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If interested :)

DISTRICT OF COLUMBIA V. HELLER:
THE INDIVIDUAL RIGHT TO BEAR ARMS
Member Since: June 12, 2005 Posts: 6 Comments: 8188
DammitJim...Another can of worms, or should I say night crawlers
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Your argument is completely invalid due to your only source of proof being a number set that holds almost no validity in a world wide sense. Your list includes reported crime rates from various countries, these are REPORTED crime rates. How likely do you think ms. US suburbs is going to report getting raped? How likely is it that ms. Mexican villager is going to report being raped? I'm not saying having fire arms decreases crime rate, as there is no evidence of that, but I'm also not saying having fire arms increases crime rates, because there is also no evidence of that.

If you want to compare our crime rates to another country, you have to use per capita and the country has to be of very similar socioeconomic structure. Otherwise the data is useless.

Quoting Neapolitan:

You'll note that I didn't specify just violent crimes(there are different reasons for the drop, one of which may shock you; just google "crime rate freakonomics"), nor did I say they hadn't dropped. I just said the U.S. is at or near the top of global crime lists. Here, I will do someone else's internet research:

--From 2000-2004, the U.S. was ranked #78 in the murder rate, meaning it's more likely you'll be murdered here than in such places as Nigeria, Iran, or Yemen.

-- The U.S. is ranked #6 in assaults per capita; one is more likely to be assaulted here than in Mexico, Colombia, or Zambia.

--The U.S. is ranked a runaway #1 for one particular type of violent crime, and #9 per capita; a person is more likely to be a victim of this crime in the U.S. than in Zimbabwe Romania, El Salvador, or Belarus.

--In general the U.S. is ranked #8 in total crimes per capita. That means an American is more likely to be the victim of a crime than someone in Russia, Venezuela, or Jamaica.

The point of all this being: if, as the gun lobby says, more guns equals less crime, we should be at or near last place in all crime categories. But we're not. There are by most estimates 270 million non-military firearms in this country, far more than there are in any of the numerous other nations with fewer crimes. People are free to read into that what they will, but to me it seems pretty obvious that having more guns doesn't necessarily make a nation more safe.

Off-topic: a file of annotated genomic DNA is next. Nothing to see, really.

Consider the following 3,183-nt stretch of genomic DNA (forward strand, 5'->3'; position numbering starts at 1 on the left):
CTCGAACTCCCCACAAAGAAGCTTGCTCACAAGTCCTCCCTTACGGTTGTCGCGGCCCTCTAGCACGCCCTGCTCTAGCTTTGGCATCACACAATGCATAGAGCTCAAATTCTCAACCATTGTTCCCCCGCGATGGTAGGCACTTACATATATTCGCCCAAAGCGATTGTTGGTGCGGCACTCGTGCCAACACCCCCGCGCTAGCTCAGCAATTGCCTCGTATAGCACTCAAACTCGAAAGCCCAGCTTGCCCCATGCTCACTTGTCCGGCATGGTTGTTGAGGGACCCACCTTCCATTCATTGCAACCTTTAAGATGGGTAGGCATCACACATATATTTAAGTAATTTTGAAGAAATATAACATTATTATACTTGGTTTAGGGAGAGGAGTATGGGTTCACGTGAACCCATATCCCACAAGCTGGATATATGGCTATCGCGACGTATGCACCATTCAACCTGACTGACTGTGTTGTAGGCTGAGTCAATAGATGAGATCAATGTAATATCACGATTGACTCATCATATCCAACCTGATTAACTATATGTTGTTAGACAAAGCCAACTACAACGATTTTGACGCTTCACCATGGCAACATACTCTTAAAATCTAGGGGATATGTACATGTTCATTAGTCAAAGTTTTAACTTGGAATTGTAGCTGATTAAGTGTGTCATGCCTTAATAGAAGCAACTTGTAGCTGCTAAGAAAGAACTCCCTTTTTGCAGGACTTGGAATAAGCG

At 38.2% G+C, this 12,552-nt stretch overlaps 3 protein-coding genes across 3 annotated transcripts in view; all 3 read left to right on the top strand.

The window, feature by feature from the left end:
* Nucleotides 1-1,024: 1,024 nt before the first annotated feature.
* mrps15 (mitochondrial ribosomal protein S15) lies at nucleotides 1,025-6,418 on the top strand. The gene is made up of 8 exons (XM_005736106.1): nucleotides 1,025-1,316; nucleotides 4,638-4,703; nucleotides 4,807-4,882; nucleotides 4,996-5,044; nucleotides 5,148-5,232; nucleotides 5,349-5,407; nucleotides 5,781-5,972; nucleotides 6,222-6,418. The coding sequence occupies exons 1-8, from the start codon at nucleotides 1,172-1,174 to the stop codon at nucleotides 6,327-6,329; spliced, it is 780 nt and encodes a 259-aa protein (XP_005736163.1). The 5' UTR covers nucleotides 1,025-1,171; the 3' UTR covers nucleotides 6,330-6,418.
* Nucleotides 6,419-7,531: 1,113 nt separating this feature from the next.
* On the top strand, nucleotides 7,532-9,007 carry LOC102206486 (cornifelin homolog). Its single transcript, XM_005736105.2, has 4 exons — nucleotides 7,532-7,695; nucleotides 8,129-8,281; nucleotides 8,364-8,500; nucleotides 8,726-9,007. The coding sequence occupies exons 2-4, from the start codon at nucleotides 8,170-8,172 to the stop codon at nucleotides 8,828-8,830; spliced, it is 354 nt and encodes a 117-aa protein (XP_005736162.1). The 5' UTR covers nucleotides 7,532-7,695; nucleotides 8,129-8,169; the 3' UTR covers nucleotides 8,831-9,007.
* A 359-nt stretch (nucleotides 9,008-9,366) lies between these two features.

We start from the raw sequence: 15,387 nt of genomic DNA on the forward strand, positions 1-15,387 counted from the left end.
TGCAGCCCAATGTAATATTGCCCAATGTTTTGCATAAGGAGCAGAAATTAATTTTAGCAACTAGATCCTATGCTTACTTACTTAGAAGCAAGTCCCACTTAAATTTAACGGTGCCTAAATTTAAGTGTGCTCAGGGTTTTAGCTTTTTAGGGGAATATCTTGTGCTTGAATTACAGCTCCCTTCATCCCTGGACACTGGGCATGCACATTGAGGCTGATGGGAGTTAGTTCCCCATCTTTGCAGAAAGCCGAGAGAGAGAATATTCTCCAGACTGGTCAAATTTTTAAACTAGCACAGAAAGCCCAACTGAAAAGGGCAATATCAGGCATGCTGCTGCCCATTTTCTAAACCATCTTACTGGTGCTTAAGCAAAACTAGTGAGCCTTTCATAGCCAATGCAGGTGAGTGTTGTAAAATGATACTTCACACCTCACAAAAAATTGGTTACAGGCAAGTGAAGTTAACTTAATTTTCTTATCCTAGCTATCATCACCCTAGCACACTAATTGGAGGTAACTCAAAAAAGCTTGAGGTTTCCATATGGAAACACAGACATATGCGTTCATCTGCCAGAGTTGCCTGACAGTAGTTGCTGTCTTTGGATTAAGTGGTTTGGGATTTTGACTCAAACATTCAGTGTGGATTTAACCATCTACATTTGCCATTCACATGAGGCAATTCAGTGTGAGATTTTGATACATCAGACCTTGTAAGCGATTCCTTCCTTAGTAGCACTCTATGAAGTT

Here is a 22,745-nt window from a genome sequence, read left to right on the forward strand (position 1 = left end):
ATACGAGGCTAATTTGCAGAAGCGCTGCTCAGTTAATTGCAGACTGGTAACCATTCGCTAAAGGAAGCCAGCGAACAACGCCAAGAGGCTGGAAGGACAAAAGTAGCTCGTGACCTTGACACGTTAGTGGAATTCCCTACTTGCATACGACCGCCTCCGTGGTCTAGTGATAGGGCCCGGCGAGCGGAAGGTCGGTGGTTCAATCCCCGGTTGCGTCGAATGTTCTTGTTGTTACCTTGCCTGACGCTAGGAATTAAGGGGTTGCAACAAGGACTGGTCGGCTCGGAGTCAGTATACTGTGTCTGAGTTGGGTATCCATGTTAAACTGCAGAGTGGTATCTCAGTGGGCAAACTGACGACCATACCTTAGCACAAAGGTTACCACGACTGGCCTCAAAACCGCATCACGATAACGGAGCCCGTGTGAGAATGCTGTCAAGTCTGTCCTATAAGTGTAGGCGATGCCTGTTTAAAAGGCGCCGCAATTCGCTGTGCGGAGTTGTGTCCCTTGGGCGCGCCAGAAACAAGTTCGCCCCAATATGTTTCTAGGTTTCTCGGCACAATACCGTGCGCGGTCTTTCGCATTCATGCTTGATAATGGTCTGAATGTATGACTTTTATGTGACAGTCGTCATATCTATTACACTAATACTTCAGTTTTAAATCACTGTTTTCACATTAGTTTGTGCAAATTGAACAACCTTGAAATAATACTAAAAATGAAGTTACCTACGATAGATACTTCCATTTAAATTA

And, yes, enormous thanks to Dr. King for his courage and vision. It's amazing what great changes "radical" liberalism can bring about. If only there was more of it...
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Quoting calusakat:


Nah. I just consider the source.

If you don't want to 'Be prepared' that is your problem.

Me, I like the saying my grandfather-in-law used to tell me.

Look out for number one because then others don't have to look out for you too.



calusakat...With your statement "I just consider the source" it implies to me you know me, or know of me, or know of my posts from the past...Please give me a few references of how you can say that...Ony 3 will suffice, I'm not pushy
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Quoting PalmBeachWeather:
Definition of paranoid..."exhibiting undue suspicion...Sorry calusakat..I hope you weren't thinking I was addressing you


Nah. I just consider the source.

If you don't want to 'Be prepared' that is your problem.

Me, I like the saying my grandfather-in-law used to tell me.

Look out for number one because then others don't have to look out for you too.


Member Since: October 10, 2008 Posts: 0 Comments: 716
Definition of paranoid..."exhibiting undue suspicion...Sorry calusakat..I hope you weren't thinking I was addressing you
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Very light rain here in Palm Beach county...Just enough to weaken my Long Island Iced tea that I forgot that I left by the pool...But Hey,, I can fix that
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Quoting PalmBeachWeather:

My basic assertion still stands: more guns ≠ more safety.

Can of worms, Can of worms, Can of worms

I suppose. Well, nobody ever accused me of monomania (except for one of my most devoted "fans" here), so that's all out of me on that subject. For now. ;-)

The rain's been falling fast here in Naples for about an hour. No thunder yet, but that's okay; I'm just happy to have precipitation. The best part is, it's still 67. Not quite summer temps, but nicer than it could be. (In fact, the ten-day forecast shows only highs in the mid-to upper 70s and lows in the 50s. Aaahhhh...)
Member Since: November 8, 2009 Posts: 4 Comments: 13796
Quoting PalmBeachWeather:

My basic assertion still stands: more guns ≠ more safety.

Can of worms, Can of worms, Can of worms


The decision is easy for me.

If that terrible day should arrive when a group of thugs attempt a home invasion, with me and my family present, I am prepared to make sure it is the last home invasion they ever attempt.


Member Since: October 10, 2008 Posts: 0 Comments: 716
506. MrMixon 2:03 PM EST on January 17, 2011

calusakat,

If you intend by posting here to spread anger and resentment, you might succeed. But, if your goal is to convince others to see things as you see them, I respectfully suggest a different strategy (i.e. - drop the ad hominem attacks and present a well-reasoned argument that appeals to the sensibilities of the person(s) with whom you disagree).